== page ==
But then, that’s what the Wolverines almost did last year, after losing a game that looked much friendlier than Utah, a team Phil Steele ranks in his top fifteen. If they meet Notre Dame halfway – on the way down, with the Irish inevitably on their way up – the game in South Bend is a toss-up, at best, as it always is. The first three Big Ten games are against the teams every poll out now has finishing 2-4 in the conference behind Ohio State: Wisconsin, Illinois, at Penn State, all close games for Michigan last year either without Henne (Penn State), without Hart (Illinois) or without both (Wisconsin, which really was not even as close as the 16-point margin suggested), and all games UM seems certain to enter this time as an underdog. An 0-3 conference start is not only conceivable: it borders on likely, with Michigan State and Purdue waiting to pounce on a demoralized group in the next two. The Spartans have lost six straight in the series, but they’ve led in the fourth quarter three of the last four years. They won’t have a more obvious chance to break that streak.

I don't see any way the bubble around a pair of BCS teams doesn't burst here in fairly spectacular fashion. Again, Notre Dame has taken so many of its close games the last two years – 3-0 in games decided by one score in '06 – but hasn't been nearly as competitive in losses. That's a potentially ugly trade-off: two or three close, come-from-behind wins can become losses with such little experience on hand, but there are no corresponding close losses to "turn" that might balance that.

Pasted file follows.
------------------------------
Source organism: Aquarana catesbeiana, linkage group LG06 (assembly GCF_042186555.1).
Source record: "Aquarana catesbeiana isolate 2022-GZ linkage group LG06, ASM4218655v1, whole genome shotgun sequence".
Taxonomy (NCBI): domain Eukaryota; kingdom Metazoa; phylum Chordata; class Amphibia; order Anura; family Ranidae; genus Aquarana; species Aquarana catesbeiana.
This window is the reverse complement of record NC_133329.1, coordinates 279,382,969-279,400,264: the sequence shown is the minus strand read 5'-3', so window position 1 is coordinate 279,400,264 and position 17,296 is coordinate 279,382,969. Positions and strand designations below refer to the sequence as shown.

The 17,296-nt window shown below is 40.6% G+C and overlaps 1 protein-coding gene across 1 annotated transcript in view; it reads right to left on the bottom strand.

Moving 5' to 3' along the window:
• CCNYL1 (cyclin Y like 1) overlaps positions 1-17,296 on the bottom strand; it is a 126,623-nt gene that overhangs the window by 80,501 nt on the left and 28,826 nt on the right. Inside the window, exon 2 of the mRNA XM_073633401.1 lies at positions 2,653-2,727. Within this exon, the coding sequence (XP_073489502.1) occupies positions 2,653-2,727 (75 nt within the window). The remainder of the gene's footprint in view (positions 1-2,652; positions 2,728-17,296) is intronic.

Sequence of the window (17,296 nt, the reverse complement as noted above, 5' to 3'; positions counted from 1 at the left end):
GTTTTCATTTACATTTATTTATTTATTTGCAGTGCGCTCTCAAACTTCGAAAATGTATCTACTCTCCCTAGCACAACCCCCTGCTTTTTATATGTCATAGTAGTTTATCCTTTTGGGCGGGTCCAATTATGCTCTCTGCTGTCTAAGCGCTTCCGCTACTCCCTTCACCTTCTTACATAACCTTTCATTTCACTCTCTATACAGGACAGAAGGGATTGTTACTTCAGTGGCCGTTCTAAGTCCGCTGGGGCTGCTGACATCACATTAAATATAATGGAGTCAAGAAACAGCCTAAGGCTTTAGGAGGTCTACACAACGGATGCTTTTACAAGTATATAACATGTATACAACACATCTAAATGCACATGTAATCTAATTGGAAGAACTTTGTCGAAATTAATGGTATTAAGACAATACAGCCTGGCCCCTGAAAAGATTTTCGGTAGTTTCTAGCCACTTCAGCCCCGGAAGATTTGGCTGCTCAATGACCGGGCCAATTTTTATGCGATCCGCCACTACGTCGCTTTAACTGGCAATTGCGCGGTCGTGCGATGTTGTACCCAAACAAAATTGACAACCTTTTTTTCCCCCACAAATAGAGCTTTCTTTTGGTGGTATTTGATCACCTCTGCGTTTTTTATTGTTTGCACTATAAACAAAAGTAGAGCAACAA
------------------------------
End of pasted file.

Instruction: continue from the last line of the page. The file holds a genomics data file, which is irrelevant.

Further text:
I wrote that last summer about Notre Dame, and not much has to change to apply to Michigan a year later. The Wolverines have a few built-in wins (the Ohio-based Miami, Toledo, probably Utah and at least one of the ND/Purdue tandem, each of which they’ve crushed two years in a row), but they were 3-1 in games decided by ten points or less last year (Illinois was really a closer game than the 27-17 margin), and none of the three non-App. State losses were all that competitive (by the fourth quarter, the final 11-point OSU lead might as well have been by 30 in the conditions). They are staggeringly green on offense. They don’t know who the quarterback will be. They don’t know who the playmakers will be. They may not know how to run the plays. The same warning I leveled at the Irish applies here: it's not reasonable to expect such a young team to do much better than breaking even through the first seven games, maybe through the first nine. And then there’s Ohio State, waiting at the end to snuff out whatever’s left.

Again: not logical, and certainly not a prediction. The idea should be taken for what it is, which is an extreme form of paranoiac pessimism. A kind of hypochondria. The defense looks like a normal, generally rocking Michigan defense that, at worst, will keep the bottom from falling out. Most likely. All I’m saying is, for the next year, anyway, some of the symptoms are there.